Listed here are the iconic cars seen in the movies from The Fast And The Furious franchise. These cars were pimped and enhanced to make them look as cool as possible for the silver screen. The best cars in the film series became just as important as the actors. Souped-up sports cars, muscle cars and motorcycles tearing up the streets of major American and international cities are what The Fast and The Furious series is all about. Are you a Fast and Furious super fan? You should probably check out this Fast and Furious trivia and see if you really are as Furious as you say you are. If you pass that test, relive Furious 7 with these awesome Furious 7 quotes!
This is an extensive list of all the coolest cars used in The Fast and The Furious, 2 Fast 2 Furious, The Fast and The Furious: Tokyo Drift, Fast & Furious, Fast Five, Fast & Furious 6, Furious 7, and The Fate of the Furious. The final film in the car-racing franchise, Furious 7, is not only a thrill ride for car aficionados, but also a moving tribute to the late Paul Walker, the beloved actor who died in a car crash, with only half of his scenes for this movie completed at the time. This franchise became so popular not just because of its over-the-top action sequences but because audiences around the world fell in love with the characters. We all feel like we're a part of the "family" too. why don't you take a look and see who other fans voted their favorite Fast and Furious series characters and you can vote for your favorite as well!
Of course the 1970 Dodge Charger, the 1999 Nissan R34 Skyline GT-R, and the 1973 F-Bomb Chevrolet Camaro are on this list of fast cars. You gotta hand it to the marketing guys with their "creativity," right? Vote for the cars you would want to take for a joy ride the most. And who knows, maybe one day you'll be lucky enough to do just that.
Brian O’Connor’s Skyline wasn’t the first Skyline to appear in The Fast and the Furious franchise (that honor belongs to “Big Bird,” the yellow, grey market import R33 that briefly appeared in the original), but the R34 would go on to become the signature ride of Paul Walker’s character.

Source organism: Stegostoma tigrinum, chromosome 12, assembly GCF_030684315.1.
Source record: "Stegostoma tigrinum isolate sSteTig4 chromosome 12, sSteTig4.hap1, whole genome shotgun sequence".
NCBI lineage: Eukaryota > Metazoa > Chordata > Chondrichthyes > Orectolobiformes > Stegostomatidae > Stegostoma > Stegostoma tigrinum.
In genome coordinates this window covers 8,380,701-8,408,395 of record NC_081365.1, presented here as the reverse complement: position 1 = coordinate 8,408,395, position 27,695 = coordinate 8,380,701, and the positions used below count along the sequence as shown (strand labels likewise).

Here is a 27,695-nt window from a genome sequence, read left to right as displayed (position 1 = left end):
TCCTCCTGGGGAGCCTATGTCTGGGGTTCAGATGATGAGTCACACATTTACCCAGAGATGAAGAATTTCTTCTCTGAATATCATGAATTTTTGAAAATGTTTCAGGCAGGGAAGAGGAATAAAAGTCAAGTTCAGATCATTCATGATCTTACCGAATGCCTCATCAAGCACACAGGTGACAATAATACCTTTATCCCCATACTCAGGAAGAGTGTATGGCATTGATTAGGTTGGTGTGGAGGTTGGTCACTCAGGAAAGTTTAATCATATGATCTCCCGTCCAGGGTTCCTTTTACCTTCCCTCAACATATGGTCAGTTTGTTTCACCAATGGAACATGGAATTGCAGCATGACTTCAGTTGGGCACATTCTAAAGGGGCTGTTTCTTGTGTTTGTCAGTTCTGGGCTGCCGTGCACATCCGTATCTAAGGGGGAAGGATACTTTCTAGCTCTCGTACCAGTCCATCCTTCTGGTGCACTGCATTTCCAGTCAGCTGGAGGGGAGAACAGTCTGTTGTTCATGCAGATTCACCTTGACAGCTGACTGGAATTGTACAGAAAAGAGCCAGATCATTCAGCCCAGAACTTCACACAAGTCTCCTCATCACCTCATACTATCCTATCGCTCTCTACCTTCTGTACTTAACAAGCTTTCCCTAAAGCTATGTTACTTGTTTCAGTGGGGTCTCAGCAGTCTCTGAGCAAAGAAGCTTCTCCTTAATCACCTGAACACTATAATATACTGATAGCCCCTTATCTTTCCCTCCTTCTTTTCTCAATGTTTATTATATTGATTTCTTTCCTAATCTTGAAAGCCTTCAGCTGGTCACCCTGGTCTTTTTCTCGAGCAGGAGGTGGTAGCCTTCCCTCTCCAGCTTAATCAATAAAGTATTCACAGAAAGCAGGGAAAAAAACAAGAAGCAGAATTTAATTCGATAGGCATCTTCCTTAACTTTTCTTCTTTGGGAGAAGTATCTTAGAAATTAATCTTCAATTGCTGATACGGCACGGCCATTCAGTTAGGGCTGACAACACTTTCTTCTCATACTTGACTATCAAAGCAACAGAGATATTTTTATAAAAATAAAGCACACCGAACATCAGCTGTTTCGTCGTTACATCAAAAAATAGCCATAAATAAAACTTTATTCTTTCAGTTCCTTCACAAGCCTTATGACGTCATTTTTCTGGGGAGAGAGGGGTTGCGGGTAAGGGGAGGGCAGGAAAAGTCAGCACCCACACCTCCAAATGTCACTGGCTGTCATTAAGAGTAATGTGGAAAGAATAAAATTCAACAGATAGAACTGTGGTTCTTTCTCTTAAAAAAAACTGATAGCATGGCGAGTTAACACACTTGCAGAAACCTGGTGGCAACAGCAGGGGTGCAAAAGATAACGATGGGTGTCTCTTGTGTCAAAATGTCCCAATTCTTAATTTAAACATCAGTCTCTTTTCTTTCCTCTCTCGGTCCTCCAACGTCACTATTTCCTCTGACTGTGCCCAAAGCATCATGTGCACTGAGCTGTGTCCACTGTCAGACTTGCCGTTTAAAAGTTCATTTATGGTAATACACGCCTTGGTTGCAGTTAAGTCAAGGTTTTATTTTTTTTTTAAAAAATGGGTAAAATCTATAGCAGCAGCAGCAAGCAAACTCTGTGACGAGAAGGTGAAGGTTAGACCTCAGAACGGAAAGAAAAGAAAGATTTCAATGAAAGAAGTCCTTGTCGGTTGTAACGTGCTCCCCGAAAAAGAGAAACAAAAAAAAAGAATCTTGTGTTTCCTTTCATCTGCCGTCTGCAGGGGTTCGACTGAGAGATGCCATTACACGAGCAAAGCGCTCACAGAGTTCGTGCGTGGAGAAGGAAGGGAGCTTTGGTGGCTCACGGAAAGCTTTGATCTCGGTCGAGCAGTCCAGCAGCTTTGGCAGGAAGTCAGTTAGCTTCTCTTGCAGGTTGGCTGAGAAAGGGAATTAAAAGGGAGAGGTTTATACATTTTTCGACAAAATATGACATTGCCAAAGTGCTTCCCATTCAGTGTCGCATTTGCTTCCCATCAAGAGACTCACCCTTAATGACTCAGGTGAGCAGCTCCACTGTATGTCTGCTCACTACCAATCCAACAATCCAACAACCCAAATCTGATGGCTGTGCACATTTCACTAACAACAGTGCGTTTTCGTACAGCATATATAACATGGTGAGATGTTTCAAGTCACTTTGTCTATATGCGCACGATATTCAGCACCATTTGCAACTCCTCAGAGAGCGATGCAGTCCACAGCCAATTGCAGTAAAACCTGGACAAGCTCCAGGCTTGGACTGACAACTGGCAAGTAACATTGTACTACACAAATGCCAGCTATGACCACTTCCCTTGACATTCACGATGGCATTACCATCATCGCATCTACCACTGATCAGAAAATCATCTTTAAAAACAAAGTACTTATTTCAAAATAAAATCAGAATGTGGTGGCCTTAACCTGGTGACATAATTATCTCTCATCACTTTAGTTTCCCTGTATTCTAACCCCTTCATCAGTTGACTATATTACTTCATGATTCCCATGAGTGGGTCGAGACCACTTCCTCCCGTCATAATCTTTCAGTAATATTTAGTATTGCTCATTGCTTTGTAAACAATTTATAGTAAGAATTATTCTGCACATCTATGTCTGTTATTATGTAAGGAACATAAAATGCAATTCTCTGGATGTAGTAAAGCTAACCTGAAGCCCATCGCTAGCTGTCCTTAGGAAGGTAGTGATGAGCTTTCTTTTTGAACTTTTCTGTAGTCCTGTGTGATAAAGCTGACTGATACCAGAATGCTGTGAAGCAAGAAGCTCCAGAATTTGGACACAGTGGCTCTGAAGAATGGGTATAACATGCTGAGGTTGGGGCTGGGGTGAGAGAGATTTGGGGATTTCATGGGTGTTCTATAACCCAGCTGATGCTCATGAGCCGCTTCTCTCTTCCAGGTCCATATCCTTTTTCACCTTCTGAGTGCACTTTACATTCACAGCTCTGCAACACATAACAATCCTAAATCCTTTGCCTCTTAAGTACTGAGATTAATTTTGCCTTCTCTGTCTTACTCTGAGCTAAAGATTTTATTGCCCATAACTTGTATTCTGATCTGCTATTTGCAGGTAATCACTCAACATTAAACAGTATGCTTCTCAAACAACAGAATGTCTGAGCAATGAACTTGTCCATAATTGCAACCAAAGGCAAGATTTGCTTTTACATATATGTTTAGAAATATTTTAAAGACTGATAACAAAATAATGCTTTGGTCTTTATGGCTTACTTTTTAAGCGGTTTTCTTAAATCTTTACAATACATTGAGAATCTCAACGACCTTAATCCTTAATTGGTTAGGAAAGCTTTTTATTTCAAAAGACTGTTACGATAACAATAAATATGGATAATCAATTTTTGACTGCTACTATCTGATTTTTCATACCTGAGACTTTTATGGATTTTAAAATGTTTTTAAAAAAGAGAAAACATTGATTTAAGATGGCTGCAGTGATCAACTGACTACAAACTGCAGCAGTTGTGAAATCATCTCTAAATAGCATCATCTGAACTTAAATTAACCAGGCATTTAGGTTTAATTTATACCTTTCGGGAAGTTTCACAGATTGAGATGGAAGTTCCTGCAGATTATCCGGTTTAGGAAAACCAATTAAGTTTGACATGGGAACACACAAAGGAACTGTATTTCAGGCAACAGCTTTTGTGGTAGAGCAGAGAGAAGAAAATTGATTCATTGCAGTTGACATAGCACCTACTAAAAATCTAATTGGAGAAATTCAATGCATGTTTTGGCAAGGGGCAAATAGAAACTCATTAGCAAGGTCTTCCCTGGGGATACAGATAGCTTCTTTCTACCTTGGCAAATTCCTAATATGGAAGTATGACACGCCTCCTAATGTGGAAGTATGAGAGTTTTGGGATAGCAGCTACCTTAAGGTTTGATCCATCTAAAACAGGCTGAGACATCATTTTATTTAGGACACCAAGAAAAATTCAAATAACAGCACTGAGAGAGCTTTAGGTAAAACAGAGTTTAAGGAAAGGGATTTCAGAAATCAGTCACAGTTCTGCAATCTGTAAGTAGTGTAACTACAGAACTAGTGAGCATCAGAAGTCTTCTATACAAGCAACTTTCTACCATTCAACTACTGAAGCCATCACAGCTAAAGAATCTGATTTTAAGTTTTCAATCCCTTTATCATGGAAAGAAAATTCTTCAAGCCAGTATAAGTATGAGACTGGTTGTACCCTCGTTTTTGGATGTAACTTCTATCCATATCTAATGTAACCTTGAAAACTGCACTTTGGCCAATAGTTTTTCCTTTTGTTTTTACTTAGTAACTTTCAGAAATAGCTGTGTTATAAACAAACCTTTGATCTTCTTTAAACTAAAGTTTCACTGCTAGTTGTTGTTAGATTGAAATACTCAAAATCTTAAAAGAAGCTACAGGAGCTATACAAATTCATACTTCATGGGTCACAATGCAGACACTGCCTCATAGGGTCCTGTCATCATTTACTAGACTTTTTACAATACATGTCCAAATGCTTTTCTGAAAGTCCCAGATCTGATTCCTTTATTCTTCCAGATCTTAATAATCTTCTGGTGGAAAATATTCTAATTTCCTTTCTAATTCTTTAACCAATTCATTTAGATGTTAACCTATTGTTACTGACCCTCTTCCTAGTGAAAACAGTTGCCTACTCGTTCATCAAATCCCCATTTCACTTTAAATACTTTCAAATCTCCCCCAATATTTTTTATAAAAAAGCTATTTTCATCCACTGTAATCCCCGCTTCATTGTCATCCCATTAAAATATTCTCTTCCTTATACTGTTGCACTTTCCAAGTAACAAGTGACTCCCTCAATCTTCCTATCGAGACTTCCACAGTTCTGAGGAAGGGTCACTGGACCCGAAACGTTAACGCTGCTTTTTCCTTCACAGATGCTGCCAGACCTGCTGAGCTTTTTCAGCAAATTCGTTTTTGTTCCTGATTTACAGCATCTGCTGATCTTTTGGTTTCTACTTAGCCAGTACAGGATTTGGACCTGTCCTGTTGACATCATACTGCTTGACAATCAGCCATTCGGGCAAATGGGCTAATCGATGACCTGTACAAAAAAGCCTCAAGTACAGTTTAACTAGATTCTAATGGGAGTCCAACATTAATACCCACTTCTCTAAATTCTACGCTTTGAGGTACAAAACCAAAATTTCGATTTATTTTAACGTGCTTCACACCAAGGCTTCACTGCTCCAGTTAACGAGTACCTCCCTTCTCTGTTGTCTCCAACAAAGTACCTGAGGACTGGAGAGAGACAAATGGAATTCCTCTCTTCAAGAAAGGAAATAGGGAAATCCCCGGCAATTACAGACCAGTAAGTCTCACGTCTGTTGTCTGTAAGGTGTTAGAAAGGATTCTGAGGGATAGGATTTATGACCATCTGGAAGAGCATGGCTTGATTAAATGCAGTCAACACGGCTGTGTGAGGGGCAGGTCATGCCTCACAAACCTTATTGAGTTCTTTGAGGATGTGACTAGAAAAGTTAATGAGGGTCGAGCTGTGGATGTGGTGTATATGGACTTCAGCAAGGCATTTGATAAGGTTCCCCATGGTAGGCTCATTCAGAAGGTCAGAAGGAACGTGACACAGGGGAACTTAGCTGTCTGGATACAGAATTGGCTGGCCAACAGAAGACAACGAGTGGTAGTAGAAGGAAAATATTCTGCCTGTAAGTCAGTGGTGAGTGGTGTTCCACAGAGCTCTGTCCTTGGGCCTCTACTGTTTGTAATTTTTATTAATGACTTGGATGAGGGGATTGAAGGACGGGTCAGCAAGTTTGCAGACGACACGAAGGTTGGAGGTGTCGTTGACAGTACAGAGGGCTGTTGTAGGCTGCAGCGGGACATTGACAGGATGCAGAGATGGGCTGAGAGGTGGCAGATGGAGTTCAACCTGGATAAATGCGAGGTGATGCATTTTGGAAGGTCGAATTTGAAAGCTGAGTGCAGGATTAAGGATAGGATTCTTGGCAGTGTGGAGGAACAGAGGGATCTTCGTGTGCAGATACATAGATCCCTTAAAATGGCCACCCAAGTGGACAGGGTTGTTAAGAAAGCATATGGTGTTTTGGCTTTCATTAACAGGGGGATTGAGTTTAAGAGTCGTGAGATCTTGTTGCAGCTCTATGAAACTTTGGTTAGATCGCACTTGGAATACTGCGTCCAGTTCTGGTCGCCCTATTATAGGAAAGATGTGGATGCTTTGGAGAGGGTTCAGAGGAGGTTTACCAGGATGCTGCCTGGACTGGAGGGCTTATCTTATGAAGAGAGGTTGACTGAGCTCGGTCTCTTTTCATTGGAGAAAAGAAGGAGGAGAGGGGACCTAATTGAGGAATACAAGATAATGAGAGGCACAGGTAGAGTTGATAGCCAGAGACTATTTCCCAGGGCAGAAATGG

It showed up in the opening sequence of 2 Fast 2 Furious, and lasted all of ten minutes before it was wrecked. But what a glorious ten minutes it was! If you pay close attention during that sequence, you can actually see the GT-R’s incredible HICAS rear-steering system at work, allowing it to pull off some of the most stunning handling maneuvers ever committed to film.
Since then, despite having seen a few Mitsubishis come and go, Brian O’Connor has forever been associated with Nissan and the GT-R badge.
It might not be the fastest car in the series, but is there a more iconic car than Vin Diesel’s original Dodge Charger from the first Fast and the Furious movie? The “star car” used for close-ups had a functionally blown Hemi while the other three that were wrecked for stunts used 440 big blocks.
Part of what made Dom’s black Charger special is that it stood out amid a sea of brightly colored buzz-boxes. Without a doubt, it's one of the most iconic cars in the history of the franchise and one of the most beloved cars in the history of film.
If any car from the first movie could lay claim to being legitimate competition for Dom’s Charger, it’s the 2JZ Supra that Paul Walker spent most of the film building. The Turbo Supra was then and remains Japan’s muscle-car king. Wheelies aside, the last race of the movie is pretty plausible as long as you don’t look at the Supra’s rear tires. With a decent set of drag slicks, two stages of nitrous, and some standard engine tuning, this orange sticker vector could probably keep up with Dom’s Charger on its best day.
The day of the last race, however, wasn't its best, considering that it threw a rod just before hitting a truck. Still, this Japanese muscle cars broke the stereotype most Americans held about Japanese iron. Or, aluminum, as it were.
As the first non-Civic depicted in the entire series, Paul Walker’s original lime green 1995 Eclipse has certainly earned a special place in our hearts. Brian O’Connor’s Bomex-equipped GS (sadly, not GSX or even GS-T) practically created the modern body kit industry in the United States. A true credit to the Eclipse name.
On the other end of the spectrum was Tyrese’s hilariously awful Spyder. Sorry, Mitsubishi, but all the product placement in the world won’t convince us that the third-gen Eclipse wasn’t a terrible car.